We don’t shy away from talking to our kids about life in general. I don’t let them play violent video games (or many video games at all, mostly because the kids don’t like them), I’m picky about the movies they can see (mostly), But when pop culture or school brings up an issue like sex or drugs or violence we don’t avoid those topics.
Much to Joe’s chagrin we’re open about things like what happens during puberty. He’s already had the “human growth and development” talk from us and gets the official school version later this week. But we’ve already discussed sex with him as well. Not in graphic detail (more clinical than Cinemax), but he knows where babies come from and how they are made. Lizzy has had her own age appropriate version of “THE talk” and we’ve answered her embarrassing questions like, “Why do you have hair THERE?” and “What’s a tampon and why do you need it?”.
Joe and I recently discussed the importance of surrounding himself with the right kind of friends in school after a kid brought a gun to the middle school Joe will most likely attend next year. We talked about choosing friends who make good choices about avoiding drugs and violence and how important that is to staying safe at school – any school. I didn’t want to freak him out, but just help him understand that keeping himself out of bad situations will help him in the future avoid potential tragedy.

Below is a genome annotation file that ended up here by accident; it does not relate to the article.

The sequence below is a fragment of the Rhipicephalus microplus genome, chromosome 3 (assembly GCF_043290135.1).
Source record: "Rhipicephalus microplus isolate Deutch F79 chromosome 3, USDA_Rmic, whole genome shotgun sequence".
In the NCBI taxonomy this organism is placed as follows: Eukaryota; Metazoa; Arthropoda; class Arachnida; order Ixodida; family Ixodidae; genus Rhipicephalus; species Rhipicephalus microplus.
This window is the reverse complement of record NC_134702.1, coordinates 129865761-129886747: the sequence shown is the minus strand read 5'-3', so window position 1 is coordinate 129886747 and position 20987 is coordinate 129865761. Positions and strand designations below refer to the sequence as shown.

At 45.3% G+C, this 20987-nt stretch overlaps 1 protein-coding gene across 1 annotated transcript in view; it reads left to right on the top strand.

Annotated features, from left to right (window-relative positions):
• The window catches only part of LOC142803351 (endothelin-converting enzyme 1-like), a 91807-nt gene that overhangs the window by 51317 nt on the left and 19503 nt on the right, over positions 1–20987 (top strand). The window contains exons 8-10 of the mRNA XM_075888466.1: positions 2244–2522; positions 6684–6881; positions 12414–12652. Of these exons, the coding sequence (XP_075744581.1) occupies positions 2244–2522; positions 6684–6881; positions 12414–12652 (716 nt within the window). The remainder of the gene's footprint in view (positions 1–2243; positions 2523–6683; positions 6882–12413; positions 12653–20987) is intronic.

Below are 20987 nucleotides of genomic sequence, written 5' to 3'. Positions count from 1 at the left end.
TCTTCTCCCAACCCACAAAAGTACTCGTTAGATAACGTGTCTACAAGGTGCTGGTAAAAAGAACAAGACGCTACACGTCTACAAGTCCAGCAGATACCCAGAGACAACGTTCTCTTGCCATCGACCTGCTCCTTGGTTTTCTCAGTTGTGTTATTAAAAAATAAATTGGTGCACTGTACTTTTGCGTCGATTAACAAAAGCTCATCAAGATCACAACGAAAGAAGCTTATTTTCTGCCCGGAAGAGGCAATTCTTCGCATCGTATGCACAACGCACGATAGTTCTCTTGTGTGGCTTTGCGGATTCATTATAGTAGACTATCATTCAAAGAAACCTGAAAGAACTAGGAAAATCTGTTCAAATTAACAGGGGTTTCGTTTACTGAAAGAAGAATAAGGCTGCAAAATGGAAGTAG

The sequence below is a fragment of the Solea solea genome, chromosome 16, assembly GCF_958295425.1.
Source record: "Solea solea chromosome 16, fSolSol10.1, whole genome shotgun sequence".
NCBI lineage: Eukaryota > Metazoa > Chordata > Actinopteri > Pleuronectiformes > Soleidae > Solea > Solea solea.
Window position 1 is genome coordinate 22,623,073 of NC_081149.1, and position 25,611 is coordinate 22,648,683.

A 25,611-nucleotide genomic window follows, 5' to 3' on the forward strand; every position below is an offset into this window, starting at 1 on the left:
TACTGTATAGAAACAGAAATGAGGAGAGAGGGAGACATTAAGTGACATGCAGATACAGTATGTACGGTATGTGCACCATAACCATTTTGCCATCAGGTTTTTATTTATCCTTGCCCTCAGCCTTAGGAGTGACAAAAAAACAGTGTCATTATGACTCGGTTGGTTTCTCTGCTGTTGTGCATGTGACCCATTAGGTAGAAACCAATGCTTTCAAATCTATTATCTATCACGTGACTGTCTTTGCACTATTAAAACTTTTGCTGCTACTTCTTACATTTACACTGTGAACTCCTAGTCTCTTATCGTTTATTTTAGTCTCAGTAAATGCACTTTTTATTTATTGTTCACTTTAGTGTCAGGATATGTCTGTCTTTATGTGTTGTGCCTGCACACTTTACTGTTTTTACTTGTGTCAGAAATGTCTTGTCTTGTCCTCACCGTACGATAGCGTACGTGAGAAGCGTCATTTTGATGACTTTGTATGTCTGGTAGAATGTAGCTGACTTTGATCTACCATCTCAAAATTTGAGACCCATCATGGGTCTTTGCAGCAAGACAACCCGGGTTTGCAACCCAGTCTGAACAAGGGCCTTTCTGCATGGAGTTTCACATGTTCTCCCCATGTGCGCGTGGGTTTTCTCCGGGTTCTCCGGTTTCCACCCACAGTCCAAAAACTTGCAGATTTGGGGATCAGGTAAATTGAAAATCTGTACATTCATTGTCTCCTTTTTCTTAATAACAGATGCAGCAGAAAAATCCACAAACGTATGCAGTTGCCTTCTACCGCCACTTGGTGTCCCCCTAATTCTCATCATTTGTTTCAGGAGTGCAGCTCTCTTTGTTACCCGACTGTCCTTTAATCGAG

Elizabeth sometimes sees someone on television (even Disney channel) wearing something that I wouldn’t let her wear. She always twists her face askew and says, “Mom, that outfit is inappropriate.” Yep, it is. Remember that. No toddler and tiaras for her. No “sexy” make-up and spray tans. No acrylic nails. No short skirts or plunging necklines. She’s eight and I want her to be just the age she is. No more or less. And even while she longs to be older so she can wear make up and drive a car, she knows in her gut that kids should be kids and when they’re made up to be something older, it’s just, weird.
These aren’t lectures, but discussions with our children. We really do try to protect them as much as we can without sheltering them to the point of being completely naive of the world. We surround them with love and acceptance and honesty. We freely admit our mistakes to them hoping they can learn from us without having to make the same mistakes themselves. But if they do, they know that we will love them, NO MATTER WHAT. I’ve told them that there is no mistake they could make that would ever, ever make me not love them. I could be sad or disappointed or angry, but my love would always be there.
Recently Joe told me that some moms are more protective than me which shocked the hell out of both me and my husband. “Why?” I asked him. “Well, some kids don’t get to go fishing and hunting like I do with Dad because their parents won’t let them,” he answered. So that was his rationale. Because some parents don’t let their kids fish and shoot guns (at targets in Boy Scouts), I’m permissive. Alrighty then.
Until they discover otherwise, I will keep up my overprotective ways.
What do you all think? Am I nutso?